Hamdy El Fakhrany didn’t set out to strike a blow against Egyptian government corruption when he traveled to a state land auction in 2007. All he wanted was a quarter of an acre to build a house.
The auction was canceled, as were the others he tried to attend over the next six months, the 53-year-old engineer said in an interview in Cairo. Finally, a housing ministry employee took him aside and told him how things worked in President Hosni Mubarak’s Egypt.
“‘You are not Hisham Talaat Moustafa’ he told me,” referring to the billionaire whose family founded the country’s biggest property developer, Talaat Moustafa Group Holding. “‘If you were, you would have been given 33 million square meters (355 million square feet) of land without an auction, and for nearly nothing.’”
El Fakhrany left the meeting determined to keep coming back to learn as much as he could about the Talaat Moustafa purchase. He said he was barred from reading the contract and relied on handwritten notes slipped to him by someone else at the ministry to build a case that persuaded a court to annul the land sale underpinning the 120,000-home Madinaty project on Cairo’s outskirts. An appeals court is set to review the ruling May 24.
Publicity surrounding Madinaty, Egypt’s biggest property development, prompted other people with knowledge of land sales to provide El Fakhrany with evidence of suspicious deals. He says he’s now the plaintiff in more than a dozen lawsuits targeting state officials and developers.
“I’m not against private companies working, but why can’t they pay fair prices,” he said. “Those companies should not be an excuse to loot Egypt.”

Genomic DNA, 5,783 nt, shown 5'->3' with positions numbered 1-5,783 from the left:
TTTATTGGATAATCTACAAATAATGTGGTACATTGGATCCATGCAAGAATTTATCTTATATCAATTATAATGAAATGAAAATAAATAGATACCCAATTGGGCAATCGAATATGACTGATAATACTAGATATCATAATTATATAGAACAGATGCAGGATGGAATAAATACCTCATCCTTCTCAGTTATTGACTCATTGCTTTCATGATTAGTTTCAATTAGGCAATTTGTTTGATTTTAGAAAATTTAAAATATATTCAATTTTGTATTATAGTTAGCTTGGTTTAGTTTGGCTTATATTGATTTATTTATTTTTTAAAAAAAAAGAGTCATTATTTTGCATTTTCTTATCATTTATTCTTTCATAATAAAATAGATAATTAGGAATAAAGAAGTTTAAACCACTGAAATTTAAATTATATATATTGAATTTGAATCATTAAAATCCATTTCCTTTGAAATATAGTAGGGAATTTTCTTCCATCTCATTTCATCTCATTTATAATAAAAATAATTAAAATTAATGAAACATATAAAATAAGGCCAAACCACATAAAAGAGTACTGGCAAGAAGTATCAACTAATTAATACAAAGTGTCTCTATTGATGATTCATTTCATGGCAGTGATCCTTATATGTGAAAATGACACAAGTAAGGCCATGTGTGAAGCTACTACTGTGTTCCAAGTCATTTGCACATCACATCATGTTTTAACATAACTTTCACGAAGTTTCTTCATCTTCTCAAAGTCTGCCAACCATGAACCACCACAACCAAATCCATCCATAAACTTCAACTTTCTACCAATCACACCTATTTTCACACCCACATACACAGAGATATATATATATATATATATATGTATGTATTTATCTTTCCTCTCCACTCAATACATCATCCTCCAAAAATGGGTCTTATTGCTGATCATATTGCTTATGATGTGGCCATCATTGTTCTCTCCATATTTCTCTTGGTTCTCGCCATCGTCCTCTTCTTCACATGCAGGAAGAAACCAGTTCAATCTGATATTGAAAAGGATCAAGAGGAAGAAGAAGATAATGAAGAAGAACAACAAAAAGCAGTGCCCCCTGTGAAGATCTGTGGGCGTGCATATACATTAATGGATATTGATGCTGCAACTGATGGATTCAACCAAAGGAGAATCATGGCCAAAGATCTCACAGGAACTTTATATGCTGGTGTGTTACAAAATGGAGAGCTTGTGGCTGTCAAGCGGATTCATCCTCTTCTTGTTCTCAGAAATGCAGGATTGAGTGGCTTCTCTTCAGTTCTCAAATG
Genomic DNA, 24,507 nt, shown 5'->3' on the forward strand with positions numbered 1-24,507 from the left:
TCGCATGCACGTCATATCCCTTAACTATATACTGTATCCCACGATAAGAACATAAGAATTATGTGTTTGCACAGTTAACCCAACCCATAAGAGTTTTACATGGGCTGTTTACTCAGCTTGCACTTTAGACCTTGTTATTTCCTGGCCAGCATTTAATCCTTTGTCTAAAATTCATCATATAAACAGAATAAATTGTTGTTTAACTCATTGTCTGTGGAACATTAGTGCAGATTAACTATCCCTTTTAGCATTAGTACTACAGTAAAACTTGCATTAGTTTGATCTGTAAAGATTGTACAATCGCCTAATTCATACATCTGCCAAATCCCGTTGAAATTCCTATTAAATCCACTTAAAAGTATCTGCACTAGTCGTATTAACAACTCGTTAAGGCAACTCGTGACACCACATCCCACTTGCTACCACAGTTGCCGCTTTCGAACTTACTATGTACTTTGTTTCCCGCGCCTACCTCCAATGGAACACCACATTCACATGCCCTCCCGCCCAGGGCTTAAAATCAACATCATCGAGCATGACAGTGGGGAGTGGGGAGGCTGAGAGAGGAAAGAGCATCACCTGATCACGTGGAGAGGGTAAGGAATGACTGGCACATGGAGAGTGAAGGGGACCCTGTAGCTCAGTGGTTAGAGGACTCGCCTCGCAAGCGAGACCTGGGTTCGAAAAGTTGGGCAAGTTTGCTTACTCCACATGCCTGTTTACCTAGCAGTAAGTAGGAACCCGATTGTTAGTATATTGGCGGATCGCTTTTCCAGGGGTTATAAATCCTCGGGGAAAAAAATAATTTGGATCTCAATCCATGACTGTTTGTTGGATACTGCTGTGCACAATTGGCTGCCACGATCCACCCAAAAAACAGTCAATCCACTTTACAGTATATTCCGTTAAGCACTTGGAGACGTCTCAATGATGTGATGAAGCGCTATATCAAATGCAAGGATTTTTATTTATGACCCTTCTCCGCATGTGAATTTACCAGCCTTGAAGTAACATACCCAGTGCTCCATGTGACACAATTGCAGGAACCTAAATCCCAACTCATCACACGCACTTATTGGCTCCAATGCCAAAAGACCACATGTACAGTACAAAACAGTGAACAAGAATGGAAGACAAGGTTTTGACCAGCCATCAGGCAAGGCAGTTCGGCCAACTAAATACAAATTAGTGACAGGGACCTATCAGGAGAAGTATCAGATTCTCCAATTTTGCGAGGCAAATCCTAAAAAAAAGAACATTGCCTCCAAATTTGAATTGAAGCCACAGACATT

A court reversed a 966,000-square-meter land sale to Palm Hills Developments SAE (PHDC), Egypt’s second-biggest publicly traded developer, based on another suit by El Fakhrany that claimed the price was significantly less than the market value.
Former Housing Minister Ahmed El Maghraby signed the Palm Hills sale document, said a panel of judges who annulled the transaction on April 26. El Maghraby owned a 4.6 percent stake in Mansour & Maghraby Investment & Development Co., which in turn holds 55 percent of Palm Hills, according to a company filing. He faces prosecution on charges of squandering public funds and profiteering in connection with the case.
Shares of Talaat Moustafa Group fell 0.7 percent to 4.2 pounds at 11:51 a.m. in Cairo today. Palm Hills declined 2 percent to 1.92 pounds, trimming the stock’s slump to 63 percent in the past 12 months. Six of October Development & Investment Co., known as Sodic, lost 3.3 percent to 63.1 pounds.